Side Impact Car Accidents
A side impact car accident in Tampa can be very serious. The side of a car doesn’t offer the same protection that a vehicle has in the front and the back. According to the Insurance Institute for Highway Safety, side-impact crashes cause approximately 25 percent of all traffic accident deaths. When you’re hurt in a side-impact car accident, it’s important to understand the implications of the crash.
If you or a loved one has suffered in a side-impact car accident, due to the negligence of another, please call our car accident attorneys at 800-538-4878 for a free case evaluation, with no obligation.
How do side-impact car accidents occur?
Side impact car accidents can occur when a driver fails to yield the right of way. When a driver tries to make a right or left turn when they’re at a red light, an oncoming driver can hit the vehicle that’s improperly traveling through the intersection. In addition, when a driver has a yellow light but fails to yield to oncoming traffic, a side-impact crash can occur.
On the other hand, when a driver with a green light begins to turn and an oncoming driver runs a red light, that can also cause a side-impact crash. In addition, when a driver tries to change lanes where there isn’t room to safely execute the lane change, this can also cause a side-impact crash. Furthermore, reckless and careless driving may result in a crash with side damage.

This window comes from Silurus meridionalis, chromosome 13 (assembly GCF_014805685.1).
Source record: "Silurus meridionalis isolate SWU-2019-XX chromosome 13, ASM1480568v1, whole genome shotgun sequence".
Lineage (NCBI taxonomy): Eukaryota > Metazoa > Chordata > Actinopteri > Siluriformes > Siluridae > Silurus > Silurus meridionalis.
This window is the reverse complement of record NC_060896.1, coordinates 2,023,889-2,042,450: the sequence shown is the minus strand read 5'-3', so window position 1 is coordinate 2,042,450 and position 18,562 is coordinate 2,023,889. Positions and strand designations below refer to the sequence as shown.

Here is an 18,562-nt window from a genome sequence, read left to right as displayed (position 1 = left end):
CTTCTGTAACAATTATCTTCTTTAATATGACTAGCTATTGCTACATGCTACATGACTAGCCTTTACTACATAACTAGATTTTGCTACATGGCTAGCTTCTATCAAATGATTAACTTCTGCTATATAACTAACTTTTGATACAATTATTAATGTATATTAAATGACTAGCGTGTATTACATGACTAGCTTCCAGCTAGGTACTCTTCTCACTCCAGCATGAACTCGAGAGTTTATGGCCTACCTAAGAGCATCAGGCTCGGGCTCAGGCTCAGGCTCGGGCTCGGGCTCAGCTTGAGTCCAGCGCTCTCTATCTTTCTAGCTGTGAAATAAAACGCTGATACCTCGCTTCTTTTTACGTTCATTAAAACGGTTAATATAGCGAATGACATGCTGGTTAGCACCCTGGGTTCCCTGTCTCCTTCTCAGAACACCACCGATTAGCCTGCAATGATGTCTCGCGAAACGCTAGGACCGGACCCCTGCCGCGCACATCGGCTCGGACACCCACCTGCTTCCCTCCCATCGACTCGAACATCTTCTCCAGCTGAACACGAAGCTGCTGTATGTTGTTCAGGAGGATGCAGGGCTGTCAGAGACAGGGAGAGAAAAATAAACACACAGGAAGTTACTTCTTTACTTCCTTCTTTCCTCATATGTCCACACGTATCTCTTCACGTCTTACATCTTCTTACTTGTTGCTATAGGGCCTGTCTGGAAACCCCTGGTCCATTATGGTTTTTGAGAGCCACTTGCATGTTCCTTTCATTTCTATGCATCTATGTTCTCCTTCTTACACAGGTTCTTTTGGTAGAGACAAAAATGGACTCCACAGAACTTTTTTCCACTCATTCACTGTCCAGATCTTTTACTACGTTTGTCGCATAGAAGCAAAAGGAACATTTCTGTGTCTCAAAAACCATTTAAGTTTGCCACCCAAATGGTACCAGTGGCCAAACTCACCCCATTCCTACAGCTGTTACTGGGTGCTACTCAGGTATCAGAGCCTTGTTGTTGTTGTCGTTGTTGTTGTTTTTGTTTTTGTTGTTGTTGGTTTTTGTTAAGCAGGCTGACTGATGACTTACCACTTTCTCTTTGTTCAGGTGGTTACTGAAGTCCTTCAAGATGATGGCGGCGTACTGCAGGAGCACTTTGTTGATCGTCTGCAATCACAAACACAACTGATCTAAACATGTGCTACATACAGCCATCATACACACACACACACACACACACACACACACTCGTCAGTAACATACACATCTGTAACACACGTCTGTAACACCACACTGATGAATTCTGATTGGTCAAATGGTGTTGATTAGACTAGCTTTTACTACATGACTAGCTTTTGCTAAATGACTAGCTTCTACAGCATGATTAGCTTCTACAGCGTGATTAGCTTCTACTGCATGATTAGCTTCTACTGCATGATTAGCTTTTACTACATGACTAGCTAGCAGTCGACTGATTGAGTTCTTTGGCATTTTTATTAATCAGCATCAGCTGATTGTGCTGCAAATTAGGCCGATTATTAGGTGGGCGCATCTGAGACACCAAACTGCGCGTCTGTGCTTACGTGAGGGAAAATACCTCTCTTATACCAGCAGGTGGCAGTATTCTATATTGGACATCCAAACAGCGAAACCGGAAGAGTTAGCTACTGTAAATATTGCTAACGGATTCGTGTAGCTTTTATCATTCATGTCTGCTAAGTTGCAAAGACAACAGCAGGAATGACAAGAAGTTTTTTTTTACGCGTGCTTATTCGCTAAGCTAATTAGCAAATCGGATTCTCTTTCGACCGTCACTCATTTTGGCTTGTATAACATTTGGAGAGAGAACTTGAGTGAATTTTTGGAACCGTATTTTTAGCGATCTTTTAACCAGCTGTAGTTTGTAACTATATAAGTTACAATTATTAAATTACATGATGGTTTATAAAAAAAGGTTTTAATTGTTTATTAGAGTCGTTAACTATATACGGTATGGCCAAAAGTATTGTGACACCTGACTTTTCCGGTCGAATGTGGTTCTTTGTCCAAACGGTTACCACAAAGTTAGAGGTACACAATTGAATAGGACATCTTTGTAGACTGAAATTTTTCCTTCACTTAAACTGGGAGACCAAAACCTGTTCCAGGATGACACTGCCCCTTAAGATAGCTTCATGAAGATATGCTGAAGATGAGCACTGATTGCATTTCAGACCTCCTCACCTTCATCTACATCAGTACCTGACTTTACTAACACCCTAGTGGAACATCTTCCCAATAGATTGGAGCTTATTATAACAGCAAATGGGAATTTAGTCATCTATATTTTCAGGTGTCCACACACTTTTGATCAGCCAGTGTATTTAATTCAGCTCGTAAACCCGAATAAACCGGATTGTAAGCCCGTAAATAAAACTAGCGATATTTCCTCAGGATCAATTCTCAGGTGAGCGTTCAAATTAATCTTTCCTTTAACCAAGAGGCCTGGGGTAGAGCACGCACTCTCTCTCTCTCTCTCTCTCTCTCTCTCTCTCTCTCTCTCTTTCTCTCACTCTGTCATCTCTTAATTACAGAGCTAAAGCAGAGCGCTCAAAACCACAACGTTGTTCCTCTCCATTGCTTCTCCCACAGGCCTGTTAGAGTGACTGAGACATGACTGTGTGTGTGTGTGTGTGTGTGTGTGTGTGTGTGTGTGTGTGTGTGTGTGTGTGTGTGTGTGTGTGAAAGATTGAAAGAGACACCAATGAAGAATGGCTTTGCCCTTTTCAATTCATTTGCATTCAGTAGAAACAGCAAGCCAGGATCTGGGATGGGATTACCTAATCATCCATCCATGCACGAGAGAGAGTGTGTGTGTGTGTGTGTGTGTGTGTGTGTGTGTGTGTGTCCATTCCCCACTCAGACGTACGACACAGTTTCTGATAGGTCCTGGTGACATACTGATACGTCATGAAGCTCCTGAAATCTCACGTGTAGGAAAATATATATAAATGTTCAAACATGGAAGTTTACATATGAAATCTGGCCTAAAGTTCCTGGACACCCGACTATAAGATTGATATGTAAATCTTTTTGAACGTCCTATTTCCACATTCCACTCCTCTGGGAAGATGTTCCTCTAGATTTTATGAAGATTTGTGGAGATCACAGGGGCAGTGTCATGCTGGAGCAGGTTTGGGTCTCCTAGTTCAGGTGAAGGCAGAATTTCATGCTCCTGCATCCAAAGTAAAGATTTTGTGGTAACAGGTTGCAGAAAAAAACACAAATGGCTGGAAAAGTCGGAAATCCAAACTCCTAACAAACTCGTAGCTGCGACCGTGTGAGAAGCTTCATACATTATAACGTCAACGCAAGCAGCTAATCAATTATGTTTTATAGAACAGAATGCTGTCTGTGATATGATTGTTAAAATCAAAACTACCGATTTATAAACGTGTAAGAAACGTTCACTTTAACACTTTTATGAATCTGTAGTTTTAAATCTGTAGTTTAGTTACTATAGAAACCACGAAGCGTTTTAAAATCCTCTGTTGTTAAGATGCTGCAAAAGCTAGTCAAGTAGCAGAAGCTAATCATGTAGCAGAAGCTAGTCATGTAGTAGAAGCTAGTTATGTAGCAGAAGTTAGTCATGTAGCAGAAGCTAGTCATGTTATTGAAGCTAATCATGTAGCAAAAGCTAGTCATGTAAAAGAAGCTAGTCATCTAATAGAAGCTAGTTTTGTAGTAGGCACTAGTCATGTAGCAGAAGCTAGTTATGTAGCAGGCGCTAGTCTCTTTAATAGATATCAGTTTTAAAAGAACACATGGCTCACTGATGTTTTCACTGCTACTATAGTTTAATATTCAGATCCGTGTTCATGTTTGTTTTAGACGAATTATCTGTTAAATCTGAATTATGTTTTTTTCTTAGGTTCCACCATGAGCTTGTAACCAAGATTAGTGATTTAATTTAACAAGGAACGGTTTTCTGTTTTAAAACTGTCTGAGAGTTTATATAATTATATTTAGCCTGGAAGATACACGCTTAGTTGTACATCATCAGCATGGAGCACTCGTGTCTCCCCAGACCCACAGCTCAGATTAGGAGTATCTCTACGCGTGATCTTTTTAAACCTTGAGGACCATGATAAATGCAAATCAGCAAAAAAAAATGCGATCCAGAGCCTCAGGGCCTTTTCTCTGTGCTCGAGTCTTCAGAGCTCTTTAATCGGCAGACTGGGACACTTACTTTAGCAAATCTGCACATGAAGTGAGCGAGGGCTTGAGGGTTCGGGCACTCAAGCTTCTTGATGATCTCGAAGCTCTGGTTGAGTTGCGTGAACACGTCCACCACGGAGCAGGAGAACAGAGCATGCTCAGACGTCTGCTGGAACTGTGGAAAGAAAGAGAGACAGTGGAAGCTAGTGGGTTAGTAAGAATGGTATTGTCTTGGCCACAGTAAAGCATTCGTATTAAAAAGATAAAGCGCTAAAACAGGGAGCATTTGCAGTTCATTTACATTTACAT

How do you prove fault for a side impact accident?
A side-impact crash doesn’t necessarily tell the story of who’s at fault for the crash. For example, consider when a crash occurs at an intersection. The crash may be the fault of the person who tries to execute a turn when they don’t have the right of way. On the other hand, the crash may result because the driver traveling straight fails to stop at a red light.
Because the damage to the vehicles doesn’t necessarily answer the question of how the accident occurred and who violated a traffic law, it may be important to carefully build your case. Witness testimony may be very important. It may help to gather names of witnesses at the scene. If you’re physically incapacitated at the scene, you can ask for a copy of the crash report from the Florida Highway Patrol. The report may have a list of witnesses.
When you build the evidence in your case, it’s important to keep the Florida Evidence Code in mind. According to the Florida Evidence Code, you can admit all evidence that’s relevant unless a rule prohibits it. However, there are special rules for what witnesses can talk about and how to admit pieces of evidence. When you build your case, it’s important that you consider the rules for formally admitting the evidence in court.
Can I recover from the responsible party?
When you have permanent injuries, you can recover from the other driver if they’re at fault for the crash. Recover includes both economic damages, like medical expenses and lost wages, as well as non-economic damages such as pain and suffering and mental anguish. Florida law 627.737 outlines the rules for bringing a claim against the responsible driver. You can bring a claim against the other driver if any of the following apply to you: